Respiratory protection is a necessary part of many jobs throughout many different types of industries—disposable respirators, reusable respirators, powered air purifying respirators (PAPR), self-contained breathing apparatus (SCBA). Protecting workers from certain hazardous particulates, gases, vapors, fumes, and other contaminants is an important concern that should be top of mind.
People may be familiar with disposable respirators, which are commonly confused with non-approved masks. In other settings, industrial customers may have a compressor on site used for creating a supplied air system. But, this is an option that may not be available based on your worksite.
Enter the powered air-purifying respirator (PAPR). OSHA defines this type of respiratory protection as an air-purifying respirator that uses a blower to force the ambient air through air-purifying elements to the inlet covering. A PAPR system typically includes a motor/blower, filter/cartridge, battery, headgear, and a breathing tube.
Although there may be a higher capital expenditure when choosing to implement PAPRs into an employers’ respiratory protection program, this expense may be justified in the sense that PAPR respiratory systems may:
- Eliminate fit testing if used with loose-fitting facepieces, hoods or helmets.
- Potentially increase comfort to the wearer.
- Potentially integrate multiple types of PPE into one NIOSH-approved system (head, eye, face and respiratory protection).
Let’s explore these and other benefits when it comes to picking a PAPR system as your respiratory protection while on the job:
Easier, More Comfortable Breathing
PAPR system uses a blower instead of lung power to draw air through the filter. This lets the user breathe more naturally due to the airflow being delivered into the headgear from the blower.
Options for Use with Limited Facial Hair
With some respiratory protection, beards and other types of facial hair can be a problem, compromising the seal of tight-fitting facepieces. But, PAPR systems with loose-fitting headgear are designed to accommodate limited facial hair. This can benefit workers who want to keep their facial hair for style, medical or religious reasons or other purposes.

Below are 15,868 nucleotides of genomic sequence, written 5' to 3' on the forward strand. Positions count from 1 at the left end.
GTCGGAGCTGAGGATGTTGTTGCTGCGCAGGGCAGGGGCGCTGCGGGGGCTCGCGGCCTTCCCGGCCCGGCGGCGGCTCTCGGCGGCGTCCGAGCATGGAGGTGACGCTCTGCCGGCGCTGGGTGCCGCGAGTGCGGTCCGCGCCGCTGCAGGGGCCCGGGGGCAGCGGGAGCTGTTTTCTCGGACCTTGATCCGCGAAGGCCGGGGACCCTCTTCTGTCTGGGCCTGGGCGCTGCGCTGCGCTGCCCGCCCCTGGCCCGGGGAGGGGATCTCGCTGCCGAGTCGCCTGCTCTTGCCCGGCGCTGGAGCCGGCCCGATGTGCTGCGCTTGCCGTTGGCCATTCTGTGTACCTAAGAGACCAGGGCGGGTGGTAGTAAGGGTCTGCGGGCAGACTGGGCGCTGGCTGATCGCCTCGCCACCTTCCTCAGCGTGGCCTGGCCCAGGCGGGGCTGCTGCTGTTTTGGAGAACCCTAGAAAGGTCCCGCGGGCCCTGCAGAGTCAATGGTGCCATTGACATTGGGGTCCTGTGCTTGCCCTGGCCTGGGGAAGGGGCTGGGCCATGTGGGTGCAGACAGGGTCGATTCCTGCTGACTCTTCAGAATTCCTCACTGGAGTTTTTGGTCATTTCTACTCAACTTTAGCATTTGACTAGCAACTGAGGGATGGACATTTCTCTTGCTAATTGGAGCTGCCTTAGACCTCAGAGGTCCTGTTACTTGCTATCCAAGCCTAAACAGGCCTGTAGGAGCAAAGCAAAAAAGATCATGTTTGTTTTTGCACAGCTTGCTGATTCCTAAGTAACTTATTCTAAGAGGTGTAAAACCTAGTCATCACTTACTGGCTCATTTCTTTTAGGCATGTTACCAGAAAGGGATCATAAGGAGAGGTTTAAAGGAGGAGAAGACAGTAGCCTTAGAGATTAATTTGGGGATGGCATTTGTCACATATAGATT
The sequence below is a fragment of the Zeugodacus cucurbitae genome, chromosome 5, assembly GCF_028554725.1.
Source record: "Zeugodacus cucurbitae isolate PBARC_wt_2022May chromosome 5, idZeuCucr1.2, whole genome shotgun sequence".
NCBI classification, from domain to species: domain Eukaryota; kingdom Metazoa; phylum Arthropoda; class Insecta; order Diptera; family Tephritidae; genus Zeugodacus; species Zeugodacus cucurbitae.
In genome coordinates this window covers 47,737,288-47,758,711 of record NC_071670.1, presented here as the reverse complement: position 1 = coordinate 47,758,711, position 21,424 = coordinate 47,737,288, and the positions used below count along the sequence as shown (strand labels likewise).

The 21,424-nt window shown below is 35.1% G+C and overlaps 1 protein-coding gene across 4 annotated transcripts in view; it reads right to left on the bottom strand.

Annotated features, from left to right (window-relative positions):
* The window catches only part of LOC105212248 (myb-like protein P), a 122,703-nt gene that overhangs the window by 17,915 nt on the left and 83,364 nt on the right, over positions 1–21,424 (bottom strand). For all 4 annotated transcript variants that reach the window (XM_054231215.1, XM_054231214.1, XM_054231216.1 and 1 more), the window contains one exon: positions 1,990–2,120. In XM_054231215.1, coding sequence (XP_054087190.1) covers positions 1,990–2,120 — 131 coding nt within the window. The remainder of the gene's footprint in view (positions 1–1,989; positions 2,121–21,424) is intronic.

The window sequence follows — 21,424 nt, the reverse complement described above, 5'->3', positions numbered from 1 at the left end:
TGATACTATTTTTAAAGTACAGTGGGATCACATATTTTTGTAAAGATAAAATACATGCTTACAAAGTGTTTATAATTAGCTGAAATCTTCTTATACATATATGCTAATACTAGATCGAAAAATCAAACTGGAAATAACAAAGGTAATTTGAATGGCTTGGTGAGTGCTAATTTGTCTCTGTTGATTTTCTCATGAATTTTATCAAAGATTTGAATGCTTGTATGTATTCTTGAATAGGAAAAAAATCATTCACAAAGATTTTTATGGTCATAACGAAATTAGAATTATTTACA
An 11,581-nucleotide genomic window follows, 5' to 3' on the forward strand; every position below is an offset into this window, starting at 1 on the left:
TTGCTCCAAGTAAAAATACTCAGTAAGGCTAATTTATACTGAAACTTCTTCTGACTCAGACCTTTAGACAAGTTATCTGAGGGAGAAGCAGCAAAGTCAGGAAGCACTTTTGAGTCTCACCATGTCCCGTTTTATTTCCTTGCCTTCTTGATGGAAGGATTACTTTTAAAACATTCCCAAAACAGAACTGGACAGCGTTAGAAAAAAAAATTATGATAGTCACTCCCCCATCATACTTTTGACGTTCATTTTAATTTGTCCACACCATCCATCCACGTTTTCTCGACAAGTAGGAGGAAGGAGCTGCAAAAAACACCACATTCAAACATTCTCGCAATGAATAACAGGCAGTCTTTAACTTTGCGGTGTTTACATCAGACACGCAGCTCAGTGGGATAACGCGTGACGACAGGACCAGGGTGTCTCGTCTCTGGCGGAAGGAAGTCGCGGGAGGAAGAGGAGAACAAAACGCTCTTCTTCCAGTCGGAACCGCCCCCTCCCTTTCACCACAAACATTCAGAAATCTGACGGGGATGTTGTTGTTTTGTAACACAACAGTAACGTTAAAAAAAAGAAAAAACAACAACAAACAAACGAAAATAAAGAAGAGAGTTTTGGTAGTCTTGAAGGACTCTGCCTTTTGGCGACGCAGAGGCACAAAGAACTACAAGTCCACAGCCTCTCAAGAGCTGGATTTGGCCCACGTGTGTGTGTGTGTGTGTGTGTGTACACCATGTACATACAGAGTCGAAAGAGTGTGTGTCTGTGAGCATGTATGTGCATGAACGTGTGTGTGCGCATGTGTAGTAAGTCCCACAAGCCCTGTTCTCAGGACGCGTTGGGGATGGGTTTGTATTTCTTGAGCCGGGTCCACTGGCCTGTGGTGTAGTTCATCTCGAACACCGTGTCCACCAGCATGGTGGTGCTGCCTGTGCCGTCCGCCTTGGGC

No Fit Test Required
Both loose-fitting headgear on PAPRs and supplied air respirators do not require a fit test, unlike disposable or reusable respirator options. This can save time and money since fit testing takes time and must be performed at least annually.
Integrated Eye Protection
Integrated face shields on certain headgear for PAPR systems can help protect eyes and faces from exposure to debris, sparks, and other hazards. At the same time, they offer optical clarity and a wide field of vision, which can help the wearer easily view their surroundings. This can also help with interpersonal communication.
Users can also wear eyeglasses under many loose fitting headgear options.
Integrated PPE from the Neck Up
Non-integrated PPE that workers put together from various companies are often not designed to work as a cohesive “system”. For example, you may wear a hard hat from Company A, eyewear made by Company B, respirator from Company C and earmuffs sold by Company D. The respirator you wear may push your glasses up your face and nose. Your earmuffs may push up against your hard hat, etc. But, there are some PAPR systems that may include integrated hard hat protection, limited eye protection as well as face and respiratory protection all incorporated into one.